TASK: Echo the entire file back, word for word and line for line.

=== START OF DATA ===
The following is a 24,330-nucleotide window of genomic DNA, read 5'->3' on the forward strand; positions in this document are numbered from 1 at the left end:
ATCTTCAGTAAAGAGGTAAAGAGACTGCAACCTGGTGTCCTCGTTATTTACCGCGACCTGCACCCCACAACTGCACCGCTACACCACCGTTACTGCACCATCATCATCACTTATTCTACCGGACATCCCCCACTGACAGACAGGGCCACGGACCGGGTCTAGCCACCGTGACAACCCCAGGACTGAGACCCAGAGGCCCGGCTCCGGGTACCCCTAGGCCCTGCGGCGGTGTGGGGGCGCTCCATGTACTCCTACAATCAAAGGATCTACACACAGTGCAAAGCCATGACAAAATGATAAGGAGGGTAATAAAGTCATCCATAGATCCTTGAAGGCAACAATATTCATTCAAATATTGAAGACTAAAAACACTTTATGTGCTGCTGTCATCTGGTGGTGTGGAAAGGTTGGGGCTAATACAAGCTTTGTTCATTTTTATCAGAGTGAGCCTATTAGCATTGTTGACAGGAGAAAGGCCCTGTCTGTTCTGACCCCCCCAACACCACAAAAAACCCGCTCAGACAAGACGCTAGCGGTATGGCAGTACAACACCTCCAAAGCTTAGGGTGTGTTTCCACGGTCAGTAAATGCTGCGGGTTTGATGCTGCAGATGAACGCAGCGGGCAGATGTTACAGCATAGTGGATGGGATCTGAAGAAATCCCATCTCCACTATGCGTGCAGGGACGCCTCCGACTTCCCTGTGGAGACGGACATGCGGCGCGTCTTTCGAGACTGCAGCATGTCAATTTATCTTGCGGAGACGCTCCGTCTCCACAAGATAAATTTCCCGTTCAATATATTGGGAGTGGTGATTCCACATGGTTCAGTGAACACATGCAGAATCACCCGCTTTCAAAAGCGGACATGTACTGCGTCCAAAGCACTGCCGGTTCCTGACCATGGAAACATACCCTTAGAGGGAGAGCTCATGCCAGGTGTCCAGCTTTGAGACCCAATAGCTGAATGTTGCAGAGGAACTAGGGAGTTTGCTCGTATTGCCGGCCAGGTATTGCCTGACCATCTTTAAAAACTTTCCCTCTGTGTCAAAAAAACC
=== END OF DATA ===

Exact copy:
The following is a 24,330-nucleotide window of genomic DNA, read 5'->3' on the forward strand; positions in this document are numbered from 1 at the left end:
ATCTTCAGTAAAGAGGTAAAGAGACTGCAACCTGGTGTCCTCGTTATTTACCGCGACCTGCACCCCACAACTGCACCGCTACACCACCGTTACTGCACCATCATCATCACTTATTCTACCGGACATCCCCCACTGACAGACAGGGCCACGGACCGGGTCTAGCCACCGTGACAACCCCAGGACTGAGACCCAGAGGCCCGGCTCCGGGTACCCCTAGGCCCTGCGGCGGTGTGGGGGCGCTCCATGTACTCCTACAATCAAAGGATCTACACACAGTGCAAAGCCATGACAAAATGATAAGGAGGGTAATAAAGTCATCCATAGATCCTTGAAGGCAACAATATTCATTCAAATATTGAAGACTAAAAACACTTTATGTGCTGCTGTCATCTGGTGGTGTGGAAAGGTTGGGGCTAATACAAGCTTTGTTCATTTTTATCAGAGTGAGCCTATTAGCATTGTTGACAGGAGAAAGGCCCTGTCTGTTCTGACCCCCCCAACACCACAAAAAACCCGCTCAGACAAGACGCTAGCGGTATGGCAGTACAACACCTCCAAAGCTTAGGGTGTGTTTCCACGGTCAGTAAATGCTGCGGGTTTGATGCTGCAGATGAACGCAGCGGGCAGATGTTACAGCATAGTGGATGGGATCTGAAGAAATCCCATCTCCACTATGCGTGCAGGGACGCCTCCGACTTCCCTGTGGAGACGGACATGCGGCGCGTCTTTCGAGACTGCAGCATGTCAATTTATCTTGCGGAGACGCTCCGTCTCCACAAGATAAATTTCCCGTTCAATATATTGGGAGTGGTGATTCCACATGGTTCAGTGAACACATGCAGAATCACCCGCTTTCAAAAGCGGACATGTACTGCGTCCAAAGCACTGCCGGTTCCTGACCATGGAAACATACCCTTAGAGGGAGAGCTCATGCCAGGTGTCCAGCTTTGAGACCCAATAGCTGAATGTTGCAGAGGAACTAGGGAGTTTGCTCGTATTGCCGGCCAGGTATTGCCTGACCATCTTTAAAAACTTTCCCTCTGTGTCAAAAAAACC